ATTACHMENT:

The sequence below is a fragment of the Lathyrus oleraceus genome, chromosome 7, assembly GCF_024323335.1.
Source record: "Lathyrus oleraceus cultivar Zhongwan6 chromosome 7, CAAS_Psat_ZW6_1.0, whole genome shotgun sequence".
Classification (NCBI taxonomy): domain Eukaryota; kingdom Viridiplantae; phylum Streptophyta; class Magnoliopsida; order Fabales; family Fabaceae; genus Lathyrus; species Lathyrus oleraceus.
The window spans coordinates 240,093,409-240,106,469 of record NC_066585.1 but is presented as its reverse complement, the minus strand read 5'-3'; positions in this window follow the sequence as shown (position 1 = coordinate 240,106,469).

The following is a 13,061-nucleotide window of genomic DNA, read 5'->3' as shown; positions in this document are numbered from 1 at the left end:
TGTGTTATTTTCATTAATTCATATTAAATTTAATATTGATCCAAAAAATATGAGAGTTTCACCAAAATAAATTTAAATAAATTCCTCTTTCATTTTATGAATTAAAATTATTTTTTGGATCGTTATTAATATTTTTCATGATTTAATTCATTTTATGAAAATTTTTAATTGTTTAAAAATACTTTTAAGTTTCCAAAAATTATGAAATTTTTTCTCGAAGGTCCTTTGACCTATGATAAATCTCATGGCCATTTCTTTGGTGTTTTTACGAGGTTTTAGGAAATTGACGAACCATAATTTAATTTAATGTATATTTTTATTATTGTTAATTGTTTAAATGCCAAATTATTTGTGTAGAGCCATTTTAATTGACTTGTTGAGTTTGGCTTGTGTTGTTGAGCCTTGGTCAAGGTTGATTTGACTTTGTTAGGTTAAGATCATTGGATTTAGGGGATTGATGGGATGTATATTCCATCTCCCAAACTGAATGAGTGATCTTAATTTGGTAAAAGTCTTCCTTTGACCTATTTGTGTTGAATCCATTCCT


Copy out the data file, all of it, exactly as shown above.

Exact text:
The sequence below is a fragment of the Lathyrus oleraceus genome, chromosome 7, assembly GCF_024323335.1.
Source record: "Lathyrus oleraceus cultivar Zhongwan6 chromosome 7, CAAS_Psat_ZW6_1.0, whole genome shotgun sequence".
Classification (NCBI taxonomy): domain Eukaryota; kingdom Viridiplantae; phylum Streptophyta; class Magnoliopsida; order Fabales; family Fabaceae; genus Lathyrus; species Lathyrus oleraceus.
The window spans coordinates 240,093,409-240,106,469 of record NC_066585.1 but is presented as its reverse complement, the minus strand read 5'-3'; positions in this window follow the sequence as shown (position 1 = coordinate 240,106,469).

The following is a 13,061-nucleotide window of genomic DNA, read 5'->3' as shown; positions in this document are numbered from 1 at the left end:
TGTGTTATTTTCATTAATTCATATTAAATTTAATATTGATCCAAAAAATATGAGAGTTTCACCAAAATAAATTTAAATAAATTCCTCTTTCATTTTATGAATTAAAATTATTTTTTGGATCGTTATTAATATTTTTCATGATTTAATTCATTTTATGAAAATTTTTAATTGTTTAAAAATACTTTTAAGTTTCCAAAAATTATGAAATTTTTTCTCGAAGGTCCTTTGACCTATGATAAATCTCATGGCCATTTCTTTGGTGTTTTTACGAGGTTTTAGGAAATTGACGAACCATAATTTAATTTAATGTATATTTTTATTATTGTTAATTGTTTAAATGCCAAATTATTTGTGTAGAGCCATTTTAATTGACTTGTTGAGTTTGGCTTGTGTTGTTGAGCCTTGGTCAAGGTTGATTTGACTTTGTTAGGTTAAGATCATTGGATTTAGGGGATTGATGGGATGTATATTCCATCTCCCAAACTGAATGAGTGATCTTAATTTGGTAAAAGTCTTCCTTTGACCTATTTGTGTTGAATCCATTCCT